The Characters

(Masterpieces of American Fiction)

In Lat Evans, Guthrie has a protagonist who is far less noble than the mountain men of his earlier novels or Lat’s own grandfather, Lije, the protagonist of The Way West (1949). Lat does not seek freedom, adventure, or challenge. He wants status in the community, financial success, a wife who is a lady, and a family which will make him proud. Even his seeming rebellion—he leaves his poor, moralistic family, and swears, drinks, whores, and gambles—is belied by the fact that from the first he saves his money for the ranch he desires. Guthrie seems to realize that he risks losing the reader’s sympathy for Lat. Therefore he must stress the fact that Lat sends money to his parents, though he does not write to them or visit them, and that, as his old friend Mike Carmichael points out, he buys drinks and aids the poor. His marriage to the Indiana schoolteacher Joyce Sheridan, however, seems as much dictated by his mind as by his heart, and the fact that the marriage works is a result of Joyce’s fitting the pattern of respectability, as well as of her charm and goodness.

Lat’s cowboy friends are carefully differentiated. Mike Carmichael, the middle-aged little man whom Lat meets when he hires on to a cattle drive, understands the conflicts in Lat, perhaps because he came from a good family, as he confides late in the novel. Tom Ping, who ran away from home when he was ten, cannot understand Lat’s desertion of him when Ping marries a...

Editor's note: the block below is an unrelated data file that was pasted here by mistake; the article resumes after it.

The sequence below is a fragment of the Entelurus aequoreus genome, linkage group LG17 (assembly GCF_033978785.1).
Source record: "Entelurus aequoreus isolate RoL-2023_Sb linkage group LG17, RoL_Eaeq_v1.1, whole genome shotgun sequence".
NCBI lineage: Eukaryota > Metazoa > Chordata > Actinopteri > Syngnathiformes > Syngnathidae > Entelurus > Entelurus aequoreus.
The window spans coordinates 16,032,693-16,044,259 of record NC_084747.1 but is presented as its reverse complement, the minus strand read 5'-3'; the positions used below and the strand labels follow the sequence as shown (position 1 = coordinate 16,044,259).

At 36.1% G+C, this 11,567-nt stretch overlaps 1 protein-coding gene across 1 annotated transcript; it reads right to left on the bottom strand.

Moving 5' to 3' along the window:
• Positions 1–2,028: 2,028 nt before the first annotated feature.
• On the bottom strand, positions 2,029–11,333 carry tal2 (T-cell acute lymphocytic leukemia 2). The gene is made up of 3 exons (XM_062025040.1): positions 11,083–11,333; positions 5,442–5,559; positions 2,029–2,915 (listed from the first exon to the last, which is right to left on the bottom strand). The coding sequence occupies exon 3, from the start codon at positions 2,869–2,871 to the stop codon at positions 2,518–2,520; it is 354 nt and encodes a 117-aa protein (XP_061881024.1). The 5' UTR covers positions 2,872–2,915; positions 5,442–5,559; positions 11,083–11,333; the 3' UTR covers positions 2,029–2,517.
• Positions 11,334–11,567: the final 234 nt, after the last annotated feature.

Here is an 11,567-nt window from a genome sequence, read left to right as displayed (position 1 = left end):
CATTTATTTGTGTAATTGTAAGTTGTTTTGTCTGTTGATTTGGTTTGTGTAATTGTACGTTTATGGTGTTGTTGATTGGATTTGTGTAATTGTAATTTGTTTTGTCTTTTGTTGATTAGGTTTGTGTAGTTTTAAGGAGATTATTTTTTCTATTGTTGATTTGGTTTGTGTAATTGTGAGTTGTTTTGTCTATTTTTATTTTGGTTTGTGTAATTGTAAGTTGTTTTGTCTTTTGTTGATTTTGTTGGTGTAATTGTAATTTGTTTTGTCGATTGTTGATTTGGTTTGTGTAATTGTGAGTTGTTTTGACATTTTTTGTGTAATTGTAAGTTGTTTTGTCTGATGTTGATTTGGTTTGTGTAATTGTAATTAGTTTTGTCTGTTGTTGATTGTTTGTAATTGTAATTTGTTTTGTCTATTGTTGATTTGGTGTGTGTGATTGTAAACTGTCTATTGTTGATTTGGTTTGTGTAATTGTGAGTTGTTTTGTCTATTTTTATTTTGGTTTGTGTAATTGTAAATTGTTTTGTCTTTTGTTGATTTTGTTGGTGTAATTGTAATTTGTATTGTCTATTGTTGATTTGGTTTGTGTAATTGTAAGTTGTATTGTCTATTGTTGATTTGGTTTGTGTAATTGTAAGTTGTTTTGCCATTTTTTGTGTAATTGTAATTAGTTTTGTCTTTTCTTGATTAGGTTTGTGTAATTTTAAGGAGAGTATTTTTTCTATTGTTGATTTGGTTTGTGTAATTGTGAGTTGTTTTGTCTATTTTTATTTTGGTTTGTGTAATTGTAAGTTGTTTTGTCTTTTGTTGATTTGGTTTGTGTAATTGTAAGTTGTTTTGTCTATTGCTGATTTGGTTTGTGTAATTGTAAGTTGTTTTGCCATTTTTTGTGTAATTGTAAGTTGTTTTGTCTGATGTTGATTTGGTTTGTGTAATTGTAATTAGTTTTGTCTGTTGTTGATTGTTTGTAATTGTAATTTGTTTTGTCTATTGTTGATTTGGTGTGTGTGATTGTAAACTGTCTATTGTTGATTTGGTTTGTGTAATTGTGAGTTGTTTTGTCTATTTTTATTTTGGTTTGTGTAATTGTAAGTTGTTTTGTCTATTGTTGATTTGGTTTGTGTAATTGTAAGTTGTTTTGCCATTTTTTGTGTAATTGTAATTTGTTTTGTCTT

(The entire section is 548 words.)

Characters Discussed

(Great Characters in Literature)

Albert Gallatin (Lat) Evans

Albert Gallatin (Lat) Evans, a ranch hand and later a rancher. Twenty years old as the story begins, he is an only child, strongly influenced by his strict, upright father and by his good, gentle mother. He is daring, intelligent, and courageous, and he is determined to see life and to make his own way. Although later he passionately desires to be a respectable community leader, he will risk his reputation and even his marriage to save old friends who once helped him.

Tom Ping

Tom Ping, Lat’s companion, in his late twenties when the novel begins. Tom has dark skin and hair with a forelock that hangs over his forehead, a strong mouth, and even teeth. Having run away from his Texas home when he was ten years old, Tom is more defiant of society and more experienced in life than Lat. Their friendship deepens on the trail and in Indian captivity, but it breaks when Lat disapproves of Tom’s marriage to a prostitute. Resentful of Lat’s prosperity, Tom insults him in bars, even after Lat has saved him from being caught rustling, but he finally acknowledges publicly how much he admires Lat.

Callie Kash

Callie Kash, a young prostitute, sweet-faced, considerate, slim, and pretty, with yellow hair and blue eyes. She goes to her aunt’s brothel in Montana after having been seduced by her West Virginia lover. Deeply in love with Lat, she becomes his mistress. It is Callie who loans him her life savings so that he can bet on a horse race and make his fortune. Shielding the black servant who had defended her,...

(The entire section is 658 words.)